Central Shenandoah Health District prepared to begin child vaccine rollout
HARRISONBURG, Va. (WHSV) - The CDC is set to meet on Tuesday to discuss recommending the use of the Pfizer COVID-19 vaccine for children ages 5 to 11. This comes after the FDA authorized the vaccine for children on Friday.
Here in the Valley, the Central Shenandoah Health District already has plans in place to begin distributing the vaccine to children.
If the CDC gives the go-ahead Tuesday, the vaccine could be available for children in the Valley as early as Saturday.
CSHD says it is working with school systems across the Valley to develop plans to provide vaccine clinics in schools during the school day.
“We’re working with each individual school system and they’ll communicate sort of what parents need to expect and what they need to provide at the time of vaccination for their children to be vaccinated during the school day,” said Jordi Shelton, communications specialist for the Central Shenandoah Health District.
Children will be receiving the same vaccine as adults but in a smaller 10-microgram dose compared to the 30-microgram dose adults receive. The shots will be delivered in two doses, three weeks apart.
VDH says children will experience some of the same minor side effects as adults do after their second dose, based on the trial period.
“Injection site pain, redness and swelling, some fatigue, headache, chills, kind of the general symptoms that we’ve seen after COVID-19 vaccines,” said Jordi Shelton. “Side effects were generally mild to moderate in severity and occurred within two days after vaccination and went away for the most part within two days.”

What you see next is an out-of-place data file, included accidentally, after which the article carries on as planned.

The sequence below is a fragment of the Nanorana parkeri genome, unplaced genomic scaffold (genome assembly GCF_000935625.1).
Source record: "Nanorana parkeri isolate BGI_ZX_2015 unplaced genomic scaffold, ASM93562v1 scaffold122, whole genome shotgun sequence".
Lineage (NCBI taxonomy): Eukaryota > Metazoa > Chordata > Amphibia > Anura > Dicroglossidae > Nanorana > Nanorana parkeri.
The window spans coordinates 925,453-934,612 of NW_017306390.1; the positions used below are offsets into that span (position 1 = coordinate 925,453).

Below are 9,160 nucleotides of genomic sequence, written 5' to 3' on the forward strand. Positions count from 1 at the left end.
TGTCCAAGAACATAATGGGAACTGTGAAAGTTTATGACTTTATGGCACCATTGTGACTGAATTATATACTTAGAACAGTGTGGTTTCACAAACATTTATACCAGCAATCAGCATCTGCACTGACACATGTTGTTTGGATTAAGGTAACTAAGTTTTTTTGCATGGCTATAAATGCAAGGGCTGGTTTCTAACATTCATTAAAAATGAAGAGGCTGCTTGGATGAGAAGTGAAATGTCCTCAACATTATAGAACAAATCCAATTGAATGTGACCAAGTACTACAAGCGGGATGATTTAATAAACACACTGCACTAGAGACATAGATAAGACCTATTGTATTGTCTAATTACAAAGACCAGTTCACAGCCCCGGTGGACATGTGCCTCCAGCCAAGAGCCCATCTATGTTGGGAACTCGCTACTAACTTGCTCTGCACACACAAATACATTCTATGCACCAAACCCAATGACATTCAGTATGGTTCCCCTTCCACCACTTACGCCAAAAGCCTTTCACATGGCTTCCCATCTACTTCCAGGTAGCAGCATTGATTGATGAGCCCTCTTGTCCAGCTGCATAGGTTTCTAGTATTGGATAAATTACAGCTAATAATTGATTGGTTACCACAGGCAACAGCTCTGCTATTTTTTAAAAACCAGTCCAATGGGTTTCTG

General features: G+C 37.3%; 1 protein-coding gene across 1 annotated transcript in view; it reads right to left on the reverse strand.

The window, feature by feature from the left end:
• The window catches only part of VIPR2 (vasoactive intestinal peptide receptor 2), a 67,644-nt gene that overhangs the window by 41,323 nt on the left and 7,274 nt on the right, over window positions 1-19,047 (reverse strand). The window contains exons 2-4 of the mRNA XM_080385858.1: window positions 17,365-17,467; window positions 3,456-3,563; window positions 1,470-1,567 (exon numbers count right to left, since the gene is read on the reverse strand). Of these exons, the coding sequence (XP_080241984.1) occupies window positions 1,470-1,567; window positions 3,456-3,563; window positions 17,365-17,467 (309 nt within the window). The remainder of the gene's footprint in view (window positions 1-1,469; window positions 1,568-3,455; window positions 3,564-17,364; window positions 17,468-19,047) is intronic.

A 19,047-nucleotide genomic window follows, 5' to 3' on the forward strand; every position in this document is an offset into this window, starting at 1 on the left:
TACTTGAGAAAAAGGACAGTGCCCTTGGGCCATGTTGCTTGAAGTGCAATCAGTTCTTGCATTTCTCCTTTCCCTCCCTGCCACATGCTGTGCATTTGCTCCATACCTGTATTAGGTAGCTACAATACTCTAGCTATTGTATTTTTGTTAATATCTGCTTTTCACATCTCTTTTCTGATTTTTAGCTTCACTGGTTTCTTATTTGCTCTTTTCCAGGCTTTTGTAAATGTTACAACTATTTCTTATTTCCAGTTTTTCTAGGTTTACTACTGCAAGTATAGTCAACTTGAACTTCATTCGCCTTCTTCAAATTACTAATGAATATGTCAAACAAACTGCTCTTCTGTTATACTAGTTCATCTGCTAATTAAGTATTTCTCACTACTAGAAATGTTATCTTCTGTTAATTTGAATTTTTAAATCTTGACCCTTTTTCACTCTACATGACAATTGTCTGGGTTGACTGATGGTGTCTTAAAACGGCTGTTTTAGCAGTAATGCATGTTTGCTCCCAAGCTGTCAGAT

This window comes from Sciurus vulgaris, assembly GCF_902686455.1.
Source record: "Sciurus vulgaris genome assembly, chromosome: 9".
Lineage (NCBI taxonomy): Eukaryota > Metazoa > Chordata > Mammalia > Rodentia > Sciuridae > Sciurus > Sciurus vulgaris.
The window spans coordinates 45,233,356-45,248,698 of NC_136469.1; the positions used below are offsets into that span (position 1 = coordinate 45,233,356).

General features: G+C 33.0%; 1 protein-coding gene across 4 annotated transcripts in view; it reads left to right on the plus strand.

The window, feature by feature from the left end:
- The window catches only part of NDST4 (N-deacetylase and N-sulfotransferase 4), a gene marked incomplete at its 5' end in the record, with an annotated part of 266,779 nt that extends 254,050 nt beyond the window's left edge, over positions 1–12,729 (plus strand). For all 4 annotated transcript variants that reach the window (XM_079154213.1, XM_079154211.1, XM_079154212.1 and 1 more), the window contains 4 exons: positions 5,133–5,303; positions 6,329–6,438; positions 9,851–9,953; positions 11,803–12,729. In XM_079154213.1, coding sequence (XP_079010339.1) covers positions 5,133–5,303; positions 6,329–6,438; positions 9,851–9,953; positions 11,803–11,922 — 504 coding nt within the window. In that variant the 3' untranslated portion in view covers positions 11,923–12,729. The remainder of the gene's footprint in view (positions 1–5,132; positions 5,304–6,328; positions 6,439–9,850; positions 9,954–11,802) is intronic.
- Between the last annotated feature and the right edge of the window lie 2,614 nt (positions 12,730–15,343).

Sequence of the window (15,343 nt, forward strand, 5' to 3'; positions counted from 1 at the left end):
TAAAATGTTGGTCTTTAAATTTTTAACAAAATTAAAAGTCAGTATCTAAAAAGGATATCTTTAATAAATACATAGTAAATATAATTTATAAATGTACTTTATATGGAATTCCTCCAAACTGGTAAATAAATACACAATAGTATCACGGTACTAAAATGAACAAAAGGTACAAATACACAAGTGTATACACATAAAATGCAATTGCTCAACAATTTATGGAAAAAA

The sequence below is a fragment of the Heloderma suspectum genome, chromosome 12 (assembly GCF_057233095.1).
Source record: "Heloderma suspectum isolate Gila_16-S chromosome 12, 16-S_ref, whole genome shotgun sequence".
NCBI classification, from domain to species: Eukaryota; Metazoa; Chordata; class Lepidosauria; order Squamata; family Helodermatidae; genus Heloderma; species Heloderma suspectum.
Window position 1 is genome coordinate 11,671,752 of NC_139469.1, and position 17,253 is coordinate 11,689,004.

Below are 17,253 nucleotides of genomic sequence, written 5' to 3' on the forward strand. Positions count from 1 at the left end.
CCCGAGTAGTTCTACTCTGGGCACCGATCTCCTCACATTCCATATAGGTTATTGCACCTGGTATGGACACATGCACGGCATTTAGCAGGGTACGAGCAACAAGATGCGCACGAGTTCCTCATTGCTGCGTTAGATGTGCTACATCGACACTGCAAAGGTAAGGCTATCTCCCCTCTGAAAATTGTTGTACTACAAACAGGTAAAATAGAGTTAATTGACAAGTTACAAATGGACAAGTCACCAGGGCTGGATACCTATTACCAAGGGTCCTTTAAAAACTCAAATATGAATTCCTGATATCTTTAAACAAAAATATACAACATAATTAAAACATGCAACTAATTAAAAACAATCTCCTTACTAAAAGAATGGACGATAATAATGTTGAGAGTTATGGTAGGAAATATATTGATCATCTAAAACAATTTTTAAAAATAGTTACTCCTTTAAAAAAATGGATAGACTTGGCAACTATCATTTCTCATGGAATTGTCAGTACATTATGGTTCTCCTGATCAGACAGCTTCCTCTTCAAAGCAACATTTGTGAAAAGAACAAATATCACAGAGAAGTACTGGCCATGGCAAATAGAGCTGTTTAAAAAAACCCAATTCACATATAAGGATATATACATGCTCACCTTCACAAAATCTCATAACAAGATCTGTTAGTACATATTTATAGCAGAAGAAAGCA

VDH wants to assure any skeptical parents that the vaccine is completely safe for children, as well as very effective.
“90.7 percent effective in preventing COVID-19 in young children, and no serious side effects have been detected in this ongoing study, so the vaccines are very safe, they’re effective,” said Shelton.
The vaccine could also limit COVID outbreaks that have plagued some Valley schools over the past few months.
“With the surge in the Delta variant that we saw we did see a lot more young children developing cases of COVID, so this could be a really great way for us to prevent a serious surge during the holiday season,” said Shelton.
One myth health experts want to dispel is the concern of many parents across the country, who say they’re worried about the possible long-term impact of the vaccine on their child’s future fertility.
Both the FDA and VDH say there is absolutely no evidence or scientific reason to believe this, as the vaccine has no effect on fertility.
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